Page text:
2. Now if you open a terminal and go to the "dist" folder of your NetBeans project, there should be a file named "MathExamples.jar".
3. Run the java program using the command:
java -jar MathExamples.jar 1
4. Because the program "Factorial.java" is also included in the jar, you can also run this program. Do so with the command:
java -cp MathExamples.jar Factorial 7
6. ## Limits on primitive types.

1. The types "int" and "double" store numbers which take up a fixed amount of size on the computer, and so can not store numbers of arbitrary size. For instance, if we run our Factorial program with argument "20", then our program reports "20! = -2102132736." A negative number!
2. Fortunately, Java has a built in class java.math.BigInteger to work with integers of arbitrary size.
3. We will demonstrate the BigInteger class by writing a factorial program using it.
4. Java also has a built in class, java.math.BigDecimal, which does arbitrary precision arithmetic.
7. ## BigFactorial Example

1. Create a java class in the MathExamples project named "BigFactorial". (Follow the directions used for the class Exp, if you forgot how.)
2. Open "BigFactorial.java" for editing.
3. Because we want to use the BigInteger class, we need to add the following line:
```import java.math.BigInteger;
```
import java.math.BigInteger;
This line must appear somewhere above the class definition (public class BigFactorial {...}).
4. Inside the BigFactorial class add the following method:
```public static BigInteger factorial(int n) {
BigInteger factorial=BigInteger.valueOf(1);
for (int i=1; i<=n; i++) {
factorial=factorial.multiply(BigInteger.valueOf(i));
}
return factorial;
}
```
5. The API (Application Programming Interface) specification is a very useful resource. You can view the documentation for BigInteger here. We are using only two functions from the BigInteger class and they are well documented: Learn to read and understand the API. Once you can do this, you can teach yourself java!
6. From the API, we see the method declaration for valueOf is:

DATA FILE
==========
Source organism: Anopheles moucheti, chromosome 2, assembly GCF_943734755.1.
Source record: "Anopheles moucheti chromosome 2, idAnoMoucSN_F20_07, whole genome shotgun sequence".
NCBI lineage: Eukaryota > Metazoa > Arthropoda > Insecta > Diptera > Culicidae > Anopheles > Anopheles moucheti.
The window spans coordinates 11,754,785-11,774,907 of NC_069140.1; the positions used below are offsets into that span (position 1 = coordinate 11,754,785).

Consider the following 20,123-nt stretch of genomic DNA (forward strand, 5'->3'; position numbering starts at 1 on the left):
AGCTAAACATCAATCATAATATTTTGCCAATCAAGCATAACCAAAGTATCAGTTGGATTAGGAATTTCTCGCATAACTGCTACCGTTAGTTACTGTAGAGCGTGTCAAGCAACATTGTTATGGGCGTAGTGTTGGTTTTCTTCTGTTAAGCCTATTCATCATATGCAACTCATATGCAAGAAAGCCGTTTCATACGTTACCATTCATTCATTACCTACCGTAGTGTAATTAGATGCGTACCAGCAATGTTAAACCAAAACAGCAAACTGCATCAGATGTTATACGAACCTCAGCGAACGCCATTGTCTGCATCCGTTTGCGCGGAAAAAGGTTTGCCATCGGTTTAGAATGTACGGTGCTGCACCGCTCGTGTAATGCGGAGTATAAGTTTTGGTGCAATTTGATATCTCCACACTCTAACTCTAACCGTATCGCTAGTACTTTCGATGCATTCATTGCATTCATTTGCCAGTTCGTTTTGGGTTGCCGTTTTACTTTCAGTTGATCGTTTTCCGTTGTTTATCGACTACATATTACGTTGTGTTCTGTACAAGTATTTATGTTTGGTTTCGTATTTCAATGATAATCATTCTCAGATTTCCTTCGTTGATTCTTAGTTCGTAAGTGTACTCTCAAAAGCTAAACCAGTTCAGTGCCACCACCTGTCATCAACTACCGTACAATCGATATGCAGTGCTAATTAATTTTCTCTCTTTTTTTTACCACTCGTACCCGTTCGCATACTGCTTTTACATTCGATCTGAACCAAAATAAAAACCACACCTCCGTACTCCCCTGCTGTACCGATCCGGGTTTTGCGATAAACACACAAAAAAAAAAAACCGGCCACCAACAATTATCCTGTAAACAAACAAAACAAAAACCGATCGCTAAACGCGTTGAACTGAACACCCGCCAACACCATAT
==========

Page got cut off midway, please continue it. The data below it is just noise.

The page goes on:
```public static BigInteger valueOf(long val)
```
1. The declaration has two modifiers:
1. The word public just means that we can call the function.
2. The word static means that to call the function we refer directly to BigInteger, e.g. BigInteger.valueOf(7).
2. The word BigInteger indicates the return type; the function will return a BigInteger.
3. The word valueOf indicates the name of the function.
4. The stuff in the parentheses is the parameter list. This method takes one parameter of type long. The long type is a primitive data type which stores an integer, which can be slightly bigger than an int. An int can be converted directly to a long, and so this function can be called with an int as well.
7. From the API, we see the method declaration for multiply is:
```public BigInteger multiply(BigInteger val)
```
The absence of the modifier static means that to call the function you need to use an object to call it. In our code, we use:
```factorial.multiply(BigInteger.valueOf(i))
```
Here, factorial is an object of class BigInteger. We use it to call multiply with parameter BigInteger.valueOf(i), which is a newly constructed BigInteger with the same value as i. The function will return the product of the two BigInteger objects involved.
8. Our main method will be:
```public static void main(String[] args) {
int n=Integer.parseInt(args);
System.out.println(""+n+"! = "+factorial(n));
}
```
This code simply converts the first argument to an integer, then prints the result returned from the factorial method.
9. You can run this program by following the instructions used to run "Exp.java".
10. Complete source code for BigFactorial.java without comments:
```import java.math.BigInteger;

public class BigFactorial {

public static BigInteger factorial(int n) {
BigInteger factorial=BigInteger.valueOf(1);

for (int i=1; i<=n; i++) {
factorial=factorial.multiply(BigInteger.valueOf(i));
}

return factorial;
}

public static void main(String[] args) {
int n=Integer.parseInt(args);
System.out.println(""+n+"! = "+factorial(n));
}
}
```
You can see the commented source code here: BigFactorial.java.